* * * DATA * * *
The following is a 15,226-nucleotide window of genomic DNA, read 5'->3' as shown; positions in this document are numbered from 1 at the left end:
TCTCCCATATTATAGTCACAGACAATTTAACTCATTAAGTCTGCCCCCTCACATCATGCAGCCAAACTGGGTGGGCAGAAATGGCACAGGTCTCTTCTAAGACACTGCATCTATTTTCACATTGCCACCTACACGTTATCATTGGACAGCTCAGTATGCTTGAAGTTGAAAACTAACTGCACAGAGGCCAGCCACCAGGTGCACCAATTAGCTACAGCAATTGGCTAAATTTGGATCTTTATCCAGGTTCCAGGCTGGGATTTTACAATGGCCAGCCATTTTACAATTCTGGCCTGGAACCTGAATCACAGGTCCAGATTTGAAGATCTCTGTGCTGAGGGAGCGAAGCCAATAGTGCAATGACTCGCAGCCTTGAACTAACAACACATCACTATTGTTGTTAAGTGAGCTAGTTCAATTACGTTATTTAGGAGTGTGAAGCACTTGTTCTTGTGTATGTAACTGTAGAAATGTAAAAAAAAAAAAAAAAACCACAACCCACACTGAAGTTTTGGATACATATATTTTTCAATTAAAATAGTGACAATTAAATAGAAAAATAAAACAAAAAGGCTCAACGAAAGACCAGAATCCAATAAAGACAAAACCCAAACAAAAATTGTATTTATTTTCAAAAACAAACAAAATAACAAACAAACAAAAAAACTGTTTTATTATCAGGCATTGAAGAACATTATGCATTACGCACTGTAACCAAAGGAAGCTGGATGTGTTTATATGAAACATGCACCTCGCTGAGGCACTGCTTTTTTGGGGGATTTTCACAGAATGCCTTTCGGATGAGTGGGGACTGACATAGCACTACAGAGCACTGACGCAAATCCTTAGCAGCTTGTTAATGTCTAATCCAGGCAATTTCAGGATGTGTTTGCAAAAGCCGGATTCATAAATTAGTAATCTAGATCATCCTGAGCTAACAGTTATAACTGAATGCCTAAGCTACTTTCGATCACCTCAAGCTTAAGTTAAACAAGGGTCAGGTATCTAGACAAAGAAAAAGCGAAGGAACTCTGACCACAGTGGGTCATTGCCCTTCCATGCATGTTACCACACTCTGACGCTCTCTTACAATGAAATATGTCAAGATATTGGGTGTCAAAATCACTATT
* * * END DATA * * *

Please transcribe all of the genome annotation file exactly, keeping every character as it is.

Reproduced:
The following is a 15,226-nucleotide window of genomic DNA, read 5'->3' as shown; positions in this document are numbered from 1 at the left end:
TCTCCCATATTATAGTCACAGACAATTTAACTCATTAAGTCTGCCCCCTCACATCATGCAGCCAAACTGGGTGGGCAGAAATGGCACAGGTCTCTTCTAAGACACTGCATCTATTTTCACATTGCCACCTACACGTTATCATTGGACAGCTCAGTATGCTTGAAGTTGAAAACTAACTGCACAGAGGCCAGCCACCAGGTGCACCAATTAGCTACAGCAATTGGCTAAATTTGGATCTTTATCCAGGTTCCAGGCTGGGATTTTACAATGGCCAGCCATTTTACAATTCTGGCCTGGAACCTGAATCACAGGTCCAGATTTGAAGATCTCTGTGCTGAGGGAGCGAAGCCAATAGTGCAATGACTCGCAGCCTTGAACTAACAACACATCACTATTGTTGTTAAGTGAGCTAGTTCAATTACGTTATTTAGGAGTGTGAAGCACTTGTTCTTGTGTATGTAACTGTAGAAATGTAAAAAAAAAAAAAAAAACCACAACCCACACTGAAGTTTTGGATACATATATTTTTCAATTAAAATAGTGACAATTAAATAGAAAAATAAAACAAAAAGGCTCAACGAAAGACCAGAATCCAATAAAGACAAAACCCAAACAAAAATTGTATTTATTTTCAAAAACAAACAAAATAACAAACAAACAAAAAAACTGTTTTATTATCAGGCATTGAAGAACATTATGCATTACGCACTGTAACCAAAGGAAGCTGGATGTGTTTATATGAAACATGCACCTCGCTGAGGCACTGCTTTTTTGGGGGATTTTCACAGAATGCCTTTCGGATGAGTGGGGACTGACATAGCACTACAGAGCACTGACGCAAATCCTTAGCAGCTTGTTAATGTCTAATCCAGGCAATTTCAGGATGTGTTTGCAAAAGCCGGATTCATAAATTAGTAATCTAGATCATCCTGAGCTAACAGTTATAACTGAATGCCTAAGCTACTTTCGATCACCTCAAGCTTAAGTTAAACAAGGGTCAGGTATCTAGACAAAGAAAAAGCGAAGGAACTCTGACCACAGTGGGTCATTGCCCTTCCATGCATGTTACCACACTCTGACGCTCTCTTACAATGAAATATGTCAAGATATTGGGTGTCAAAATCACTATT